The Futility Infielder

A Baseball Journal by Jay Jaffe I'm a baseball fan living in New York City. In between long tirades about the New York Yankees and the national pastime in general, I'm a graphic designer.

Thursday, November 01, 2007

 

Getting PADE and Other Notes

Just clearing my clipboard:

• This week's installment of Prospectus Hit and Run just went up. In it, I note that the 2007 Red Sox are in very fine company in terms of post division-play teams that went on to win the World Series after conclusively proving themselves as the best teams of the majors in terms of run differential, Pythagorean record, and/or Hit List ranking -- and went went on to win the World Series. It's a short list, just nine or 10 teams long (depending on which of those criteria you use) and it includes some true powerhouses: 1970 Orioles, 1975 Reds, 1978 Yankees, 1981 Dodgers, 1984 Tigers, 1986 Mets, 1989 A's, 1998 Yankees, 2002 Angels, and now the 2007 Red Sox. Not too shabby.

Elsewhere in the piece, I revisit James Click's work on Park-Adjusted Defensive Efficiency, providing 2007 numbers which were retro-engineered by our data department, since Click himself now has better things to do as the Coordinator of Baseball Operations for the Devil Rays. The Defensive Efficiency metric, a Bill James creation, tells you how often a team converts a ball in play into an out; it's the flip side of the Batting Average on Balls In Play coin, though it also incorporates the number of times an opposing team Reaches On Error. Like everything else in baseball, it's subject to distortions by park, since some fields are easier to defend than others based on symmetry, fence distances, the amount of foul ground, and the playing surface itself. And like just about everything else in baseball which we can measure, it can be adjusted to remove some of that distorting effect.

Factoring in the park adjustments and cutting through a lot of interesting details which shall remain behind the subscription wall, here are the revised Defensive Efficiencies based on a formula where DE = [1 - (H + ROE - HR) / (PA - BB - SO - HBP - HR)]:
Team    ADE
BOS .7093
COL .7083
CHN .7052
SFN .6983
NYN .6976
ARI .6954
TOR .6949
ATL .6948
DET .6928
SDN .6898
PHI .6882
NYA .6874
CLE .6873
WAS .6870
SLN .6845
OAK .6840
KCA .6840
BAL .6826
CHA .6823
LAN .6823
HOU .6794
MIN .6776
ANA .6765
TEX .6751
CIN .6726
PIT .6720
SEA .6666
MIL .6636
FLO .6607
TBA .6484
Note that the two leaders were the teams that squared off in the World Series, that most of the top 10 were contenders, and that the Brewers are very conspicuously near the bottom, having watched their NL Central hopes slip away one ground ball through their porous defense at a time.

One other thing to note regarding this is that Click's finding that teams consistently play better defense at home than on the road (the park factors average out to 1.0089, in line with recent data) jibes very well with my Chien-Ming Wang-related finding regarding the homefield BABIP advantage enjoyed by pitchers.

• Alex Belth and the Bronx Banter community have a provocative discussion going regarding Josh Levin's Slate critique of Sports Illustrated magazine. Belth himself is a guy who works particularly well in longer-form pieces -- he's got a very readable book about Curt Flood, Stepping Out under his belt -- and while he's broken through on SI.com, he can't buy a page in the magazine because they've moved away from the kind of literate, long-form pieces that used to be the magazine's hallmark. The web, blogs, the instant news cycle, corporate takeovers of print media... it's all in the discussion.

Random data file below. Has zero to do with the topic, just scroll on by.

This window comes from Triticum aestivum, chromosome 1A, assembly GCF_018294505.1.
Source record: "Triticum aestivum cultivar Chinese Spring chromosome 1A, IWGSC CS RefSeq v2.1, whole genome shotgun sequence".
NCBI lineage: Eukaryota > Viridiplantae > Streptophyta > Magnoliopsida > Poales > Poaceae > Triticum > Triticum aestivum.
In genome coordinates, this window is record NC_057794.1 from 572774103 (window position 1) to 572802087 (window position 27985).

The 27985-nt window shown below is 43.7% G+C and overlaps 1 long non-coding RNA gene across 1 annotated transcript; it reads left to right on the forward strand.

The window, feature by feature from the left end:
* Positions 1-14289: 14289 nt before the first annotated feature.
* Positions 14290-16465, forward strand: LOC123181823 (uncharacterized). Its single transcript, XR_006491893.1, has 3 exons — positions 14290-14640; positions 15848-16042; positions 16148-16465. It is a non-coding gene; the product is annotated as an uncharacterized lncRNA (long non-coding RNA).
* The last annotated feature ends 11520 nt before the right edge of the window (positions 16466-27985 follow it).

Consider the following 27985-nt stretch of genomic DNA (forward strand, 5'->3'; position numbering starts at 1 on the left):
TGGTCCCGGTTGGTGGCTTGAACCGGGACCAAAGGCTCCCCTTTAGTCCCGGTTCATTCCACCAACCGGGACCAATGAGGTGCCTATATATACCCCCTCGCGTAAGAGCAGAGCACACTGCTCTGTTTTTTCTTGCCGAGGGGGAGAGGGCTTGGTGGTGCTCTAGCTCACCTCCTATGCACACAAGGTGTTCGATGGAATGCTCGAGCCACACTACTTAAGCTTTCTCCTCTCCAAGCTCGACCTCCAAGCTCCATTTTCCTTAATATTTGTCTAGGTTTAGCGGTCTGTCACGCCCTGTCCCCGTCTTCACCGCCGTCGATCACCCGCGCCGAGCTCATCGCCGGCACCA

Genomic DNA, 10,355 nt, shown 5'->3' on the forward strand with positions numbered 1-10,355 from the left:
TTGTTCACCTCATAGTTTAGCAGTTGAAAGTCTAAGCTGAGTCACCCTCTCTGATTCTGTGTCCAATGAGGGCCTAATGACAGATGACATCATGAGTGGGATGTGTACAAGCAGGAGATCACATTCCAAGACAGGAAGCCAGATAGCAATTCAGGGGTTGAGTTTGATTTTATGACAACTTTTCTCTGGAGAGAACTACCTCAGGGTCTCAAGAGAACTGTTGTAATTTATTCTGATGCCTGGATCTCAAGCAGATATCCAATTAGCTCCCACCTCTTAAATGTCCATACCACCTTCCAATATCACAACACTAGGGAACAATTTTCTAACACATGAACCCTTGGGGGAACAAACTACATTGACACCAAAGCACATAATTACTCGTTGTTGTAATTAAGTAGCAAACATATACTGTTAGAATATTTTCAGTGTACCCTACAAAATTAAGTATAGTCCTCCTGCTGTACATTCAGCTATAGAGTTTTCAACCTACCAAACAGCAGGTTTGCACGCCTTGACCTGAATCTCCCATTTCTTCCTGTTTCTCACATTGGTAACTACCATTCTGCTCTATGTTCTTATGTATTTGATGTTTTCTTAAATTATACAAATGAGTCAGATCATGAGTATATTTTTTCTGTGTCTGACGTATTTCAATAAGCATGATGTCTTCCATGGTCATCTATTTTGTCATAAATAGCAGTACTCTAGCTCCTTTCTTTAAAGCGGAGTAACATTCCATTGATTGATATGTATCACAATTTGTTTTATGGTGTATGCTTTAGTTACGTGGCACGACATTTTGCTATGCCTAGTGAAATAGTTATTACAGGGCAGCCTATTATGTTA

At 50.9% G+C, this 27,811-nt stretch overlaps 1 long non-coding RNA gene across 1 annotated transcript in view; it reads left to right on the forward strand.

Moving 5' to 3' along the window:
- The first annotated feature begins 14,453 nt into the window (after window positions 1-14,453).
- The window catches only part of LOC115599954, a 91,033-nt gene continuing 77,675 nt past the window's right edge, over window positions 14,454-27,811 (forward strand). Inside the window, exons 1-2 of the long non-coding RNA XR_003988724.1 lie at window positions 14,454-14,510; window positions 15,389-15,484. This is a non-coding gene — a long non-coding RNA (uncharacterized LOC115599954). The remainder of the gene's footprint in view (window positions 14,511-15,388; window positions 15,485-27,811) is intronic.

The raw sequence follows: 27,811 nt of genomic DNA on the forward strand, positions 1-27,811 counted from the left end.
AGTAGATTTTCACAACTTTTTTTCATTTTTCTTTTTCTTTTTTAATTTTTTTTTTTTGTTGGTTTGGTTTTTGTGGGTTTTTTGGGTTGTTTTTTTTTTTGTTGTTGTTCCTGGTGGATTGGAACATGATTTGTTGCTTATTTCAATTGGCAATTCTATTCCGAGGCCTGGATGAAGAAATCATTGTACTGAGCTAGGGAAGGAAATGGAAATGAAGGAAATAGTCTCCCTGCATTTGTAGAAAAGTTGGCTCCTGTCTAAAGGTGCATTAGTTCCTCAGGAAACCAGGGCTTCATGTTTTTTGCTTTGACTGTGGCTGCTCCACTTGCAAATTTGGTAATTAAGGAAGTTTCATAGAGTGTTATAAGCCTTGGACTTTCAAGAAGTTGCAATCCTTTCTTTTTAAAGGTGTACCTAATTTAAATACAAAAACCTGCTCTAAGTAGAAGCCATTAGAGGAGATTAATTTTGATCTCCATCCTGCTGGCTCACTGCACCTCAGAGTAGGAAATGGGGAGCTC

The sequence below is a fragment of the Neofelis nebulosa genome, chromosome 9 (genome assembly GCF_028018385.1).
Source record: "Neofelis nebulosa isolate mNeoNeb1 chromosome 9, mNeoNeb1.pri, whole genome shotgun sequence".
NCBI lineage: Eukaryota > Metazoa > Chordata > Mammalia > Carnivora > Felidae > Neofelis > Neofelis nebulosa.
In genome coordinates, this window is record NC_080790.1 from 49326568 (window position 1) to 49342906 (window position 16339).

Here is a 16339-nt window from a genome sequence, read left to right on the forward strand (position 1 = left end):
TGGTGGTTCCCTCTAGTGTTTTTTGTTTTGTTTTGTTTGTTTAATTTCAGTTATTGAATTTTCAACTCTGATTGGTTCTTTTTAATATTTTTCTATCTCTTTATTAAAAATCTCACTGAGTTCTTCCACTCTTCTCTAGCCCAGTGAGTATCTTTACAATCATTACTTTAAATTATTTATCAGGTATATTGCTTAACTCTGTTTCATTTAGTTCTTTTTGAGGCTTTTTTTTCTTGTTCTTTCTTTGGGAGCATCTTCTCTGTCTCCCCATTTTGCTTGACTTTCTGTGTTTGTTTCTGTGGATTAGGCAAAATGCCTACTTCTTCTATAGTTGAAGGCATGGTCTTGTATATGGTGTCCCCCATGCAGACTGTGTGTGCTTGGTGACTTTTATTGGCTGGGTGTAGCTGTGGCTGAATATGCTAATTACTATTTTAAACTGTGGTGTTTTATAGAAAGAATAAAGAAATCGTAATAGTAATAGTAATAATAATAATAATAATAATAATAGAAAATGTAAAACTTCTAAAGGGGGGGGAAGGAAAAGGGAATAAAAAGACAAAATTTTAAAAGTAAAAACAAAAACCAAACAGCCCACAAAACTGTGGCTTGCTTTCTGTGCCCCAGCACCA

• Chatting with Neil deMause on IM last night about Joe Torre reminded me of a classic Peanuts strip, one that I clipped out of the newspaper back in December 1999, less than a week before Charles Schultz's retirement and about six weeks before his death. The next summer, I found out amid a Baseball Hall of Fame retrospective on Schultz that it was his last baseball-themed strip ever. In light of the news about Torre possibly taking the Dodger job, it seems fitting to run this:



I'm walking on eggshells until Torre's deal with the Dodgers is done. Having seen the way Ned "Stupid Flanders" Colletti operates, I'm not taking anything for granted.

• Speaking of Stupid Flanders, Nate Silver had some scathing words to say about the Dodger GM:
There is no bigger disconnect in baseball between the Dodgers’ ability to develop talent and the front office’s lack of appreciation for that talent. Matt Kemp is someone that they should be thrilled to have in their lineup for the next six years. Andy LaRoche’s time is now. So is Chin-Lung Hu’s, and the Dodgers should consider trading Rafael Furcal to make way for him.

Instead, all rumors are that Ned Colletti’s compass is pointed in the opposite direction. What I envision happening is something like the following: Kemp or LaRoche are included in a deal for a premium starting pitcher. And then -– guess what -– you do have a hole at left or third, and you do need to work the free agent market to repair it. But it isn’t a hole that existed before; it’s one that you’ve created yourself. The behavior is literally almost pathological, a kind of Munchausen by Proxy Syndrome: Colletti seems determined to make the Dodgers sick so that he can make them well again. Playing the kids-–these talented kids from your farm system that embody everything that used to be called the Dodger Way -– well, that’s just too darn obvious.
The Dodger front office is a drunk with a loaded gun and bad aim. I wouldn't weep a bit if Colletti is the next domino to fall after he wraps up the Torre contract.

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